This example is a modern reproduction of a 1920s to 1930s green malachite glass vase in a grape harvest motif by Heinrich Hoffman, originally produced by the Czechoslovakian firm Hoffman & Son. The Art Deco era design features women harvesting grapes in the nude in dance-like poses. The original 1920s molds were used to make reproductions of this same vase in the 1950's and they are being used once again to make new reproductions in the Czech Republic today.
It can be difficult to tell new Czech glass from authentically old examples. Expect mold seams, bases and rims on old pieces to exhibit exceptional quality and have had fine hand polishing. But new pieces being made today are often as well finished, or almost as well finished, as original examples, with few exceptions. So, buying from a reputable dealer who will clearly state the age of the piece being purchased on their receipt is a good idea. If you examine the base shot of the vase in this listing you can see it shows absolutely no signs of wear where it should, if it were truly aged. So do look for honest signs of age in places where it should logically be present, even on a well-cared for item.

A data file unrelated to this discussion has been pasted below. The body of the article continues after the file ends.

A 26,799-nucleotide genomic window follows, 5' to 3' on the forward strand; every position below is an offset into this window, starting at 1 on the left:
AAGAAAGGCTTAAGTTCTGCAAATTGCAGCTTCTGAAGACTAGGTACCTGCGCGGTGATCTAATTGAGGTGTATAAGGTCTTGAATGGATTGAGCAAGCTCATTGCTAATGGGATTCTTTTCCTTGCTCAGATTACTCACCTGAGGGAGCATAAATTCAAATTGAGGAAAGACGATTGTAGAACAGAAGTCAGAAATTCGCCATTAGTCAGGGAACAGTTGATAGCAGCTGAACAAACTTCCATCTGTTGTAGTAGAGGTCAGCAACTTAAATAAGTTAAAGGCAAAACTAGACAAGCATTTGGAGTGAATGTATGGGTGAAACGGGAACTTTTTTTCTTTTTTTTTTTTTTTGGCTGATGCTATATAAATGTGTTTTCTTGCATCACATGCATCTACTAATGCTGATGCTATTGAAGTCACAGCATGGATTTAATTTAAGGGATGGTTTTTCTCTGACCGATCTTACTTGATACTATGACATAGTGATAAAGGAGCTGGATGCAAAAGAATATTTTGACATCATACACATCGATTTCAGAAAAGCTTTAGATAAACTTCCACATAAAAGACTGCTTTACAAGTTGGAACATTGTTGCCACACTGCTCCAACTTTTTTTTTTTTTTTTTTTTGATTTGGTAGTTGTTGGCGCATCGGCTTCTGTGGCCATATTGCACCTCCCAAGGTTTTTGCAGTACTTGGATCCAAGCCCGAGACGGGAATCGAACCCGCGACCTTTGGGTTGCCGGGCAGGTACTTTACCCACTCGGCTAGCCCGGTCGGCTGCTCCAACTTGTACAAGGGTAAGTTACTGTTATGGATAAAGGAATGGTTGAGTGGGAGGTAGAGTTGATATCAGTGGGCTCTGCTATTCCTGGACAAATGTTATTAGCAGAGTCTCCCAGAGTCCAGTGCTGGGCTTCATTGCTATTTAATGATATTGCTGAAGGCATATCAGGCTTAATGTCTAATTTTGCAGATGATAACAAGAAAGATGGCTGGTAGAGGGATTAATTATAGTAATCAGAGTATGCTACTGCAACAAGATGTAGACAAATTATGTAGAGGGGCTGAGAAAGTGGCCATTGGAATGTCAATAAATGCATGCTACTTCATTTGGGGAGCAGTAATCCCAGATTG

While this design is frequently offered in malachite in antique malls and shops, it is also available new in clear frosted glass, examples of which later tend to show up on the secondary market with forged Lalique marks.
For sizes available, new wholesale prices are in the $50 USD, and less, range. If later sold as 'old' at the retail markup price shown in this listing you can easily see why selling brand new items to collectors as 'authentic and old' originals can be a lucrative, if shady, business practice.
The example shown here measures 5 inches high and 3 3/4 inches wide.
Illustrations and Characteristics for Help in Identifying Many Confusing New Items
Item listings in this shop are intended to be viewed for educational purposes, only. Items in this shop are not for sale.